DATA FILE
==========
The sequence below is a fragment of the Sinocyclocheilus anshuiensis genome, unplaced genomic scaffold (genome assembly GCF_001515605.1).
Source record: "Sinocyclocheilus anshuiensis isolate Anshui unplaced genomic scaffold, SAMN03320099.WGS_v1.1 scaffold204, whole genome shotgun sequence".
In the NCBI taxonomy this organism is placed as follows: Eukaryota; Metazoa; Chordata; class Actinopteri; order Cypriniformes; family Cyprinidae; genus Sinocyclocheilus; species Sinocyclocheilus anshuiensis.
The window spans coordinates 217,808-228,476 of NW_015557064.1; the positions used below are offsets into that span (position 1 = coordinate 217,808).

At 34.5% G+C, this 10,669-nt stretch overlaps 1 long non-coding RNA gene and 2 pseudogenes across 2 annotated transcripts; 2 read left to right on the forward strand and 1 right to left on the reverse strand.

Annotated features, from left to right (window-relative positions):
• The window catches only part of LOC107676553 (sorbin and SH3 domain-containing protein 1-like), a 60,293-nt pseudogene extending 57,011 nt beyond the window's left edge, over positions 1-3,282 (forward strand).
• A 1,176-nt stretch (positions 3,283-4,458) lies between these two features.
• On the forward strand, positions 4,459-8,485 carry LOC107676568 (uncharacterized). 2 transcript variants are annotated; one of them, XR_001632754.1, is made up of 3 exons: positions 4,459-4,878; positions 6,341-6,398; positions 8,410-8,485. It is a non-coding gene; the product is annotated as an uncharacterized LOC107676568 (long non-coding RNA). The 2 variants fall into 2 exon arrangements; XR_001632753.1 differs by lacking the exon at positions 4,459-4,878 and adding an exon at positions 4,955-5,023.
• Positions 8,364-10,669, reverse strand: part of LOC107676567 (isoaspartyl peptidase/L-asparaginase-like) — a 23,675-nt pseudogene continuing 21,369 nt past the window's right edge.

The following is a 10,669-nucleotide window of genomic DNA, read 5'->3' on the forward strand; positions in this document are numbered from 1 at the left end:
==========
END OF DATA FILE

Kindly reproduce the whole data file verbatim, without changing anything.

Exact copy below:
The sequence below is a fragment of the Sinocyclocheilus anshuiensis genome, unplaced genomic scaffold (genome assembly GCF_001515605.1).
Source record: "Sinocyclocheilus anshuiensis isolate Anshui unplaced genomic scaffold, SAMN03320099.WGS_v1.1 scaffold204, whole genome shotgun sequence".
In the NCBI taxonomy this organism is placed as follows: Eukaryota; Metazoa; Chordata; class Actinopteri; order Cypriniformes; family Cyprinidae; genus Sinocyclocheilus; species Sinocyclocheilus anshuiensis.
The window spans coordinates 217,808-228,476 of NW_015557064.1; the positions used below are offsets into that span (position 1 = coordinate 217,808).

At 34.5% G+C, this 10,669-nt stretch overlaps 1 long non-coding RNA gene and 2 pseudogenes across 2 annotated transcripts; 2 read left to right on the forward strand and 1 right to left on the reverse strand.

Annotated features, from left to right (window-relative positions):
• The window catches only part of LOC107676553 (sorbin and SH3 domain-containing protein 1-like), a 60,293-nt pseudogene extending 57,011 nt beyond the window's left edge, over positions 1-3,282 (forward strand).
• A 1,176-nt stretch (positions 3,283-4,458) lies between these two features.
• On the forward strand, positions 4,459-8,485 carry LOC107676568 (uncharacterized). 2 transcript variants are annotated; one of them, XR_001632754.1, is made up of 3 exons: positions 4,459-4,878; positions 6,341-6,398; positions 8,410-8,485. It is a non-coding gene; the product is annotated as an uncharacterized LOC107676568 (long non-coding RNA). The 2 variants fall into 2 exon arrangements; XR_001632753.1 differs by lacking the exon at positions 4,459-4,878 and adding an exon at positions 4,955-5,023.
• Positions 8,364-10,669, reverse strand: part of LOC107676567 (isoaspartyl peptidase/L-asparaginase-like) — a 23,675-nt pseudogene continuing 21,369 nt past the window's right edge.

The following is a 10,669-nucleotide window of genomic DNA, read 5'->3' on the forward strand; positions in this document are numbered from 1 at the left end: